The triumph of the Orthodox separatist forces at the Hungarian Jewish Congress of 1868-69 facilitated the swift integration of the ultra-Orthodox viewpoint into the mainstream and the simultaneous decline of the moderate Orthodox camp in numbers and influence. Nevertheless, the latter's members did not completely disappear. Some declared themselves "Status Quo," remaining committed to the pre-Congress reality and refusing to associate with either the newly founded official Orthodox framework or the Neolog-dominated Hungarian Jewish Congress. Yet there were also individuals who maintained affiliation with Orthodoxy, but continued to express opinions that went against the dominant tide. One such figure was Rabbi Shlomoh (Salamon) Zvi Schück (1844-1916). This article draws attention to the unique contours of R. Schück's approach to the divisions among Hungarian Jewry and its evolution during his lifetime. In the process it demonstrates how his outlook was actually shaped by the more adversarial voices that held sway. Moreover, it suggests what may be discerned regarding the main direction of Hungarian Orthodoxy by highlighting this road not taken. It considers as well the implications of this model for analyzing broader themes in the history of Jewish Orthodoxy.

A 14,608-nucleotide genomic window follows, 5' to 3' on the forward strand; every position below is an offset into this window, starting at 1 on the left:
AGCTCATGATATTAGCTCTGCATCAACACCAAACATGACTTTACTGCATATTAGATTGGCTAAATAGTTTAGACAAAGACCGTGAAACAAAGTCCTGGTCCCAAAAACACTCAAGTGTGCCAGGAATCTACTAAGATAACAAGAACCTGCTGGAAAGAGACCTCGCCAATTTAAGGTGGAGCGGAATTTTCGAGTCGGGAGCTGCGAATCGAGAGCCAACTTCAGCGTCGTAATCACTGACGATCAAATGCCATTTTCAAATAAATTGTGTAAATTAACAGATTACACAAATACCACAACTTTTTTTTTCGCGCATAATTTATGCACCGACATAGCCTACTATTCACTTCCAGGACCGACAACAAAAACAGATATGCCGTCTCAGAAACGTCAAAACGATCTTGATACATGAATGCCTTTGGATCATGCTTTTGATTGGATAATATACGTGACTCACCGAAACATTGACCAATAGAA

|Number of pages||35|
|Journal||Hebrew Union College Annual|
|State||Published - 2008|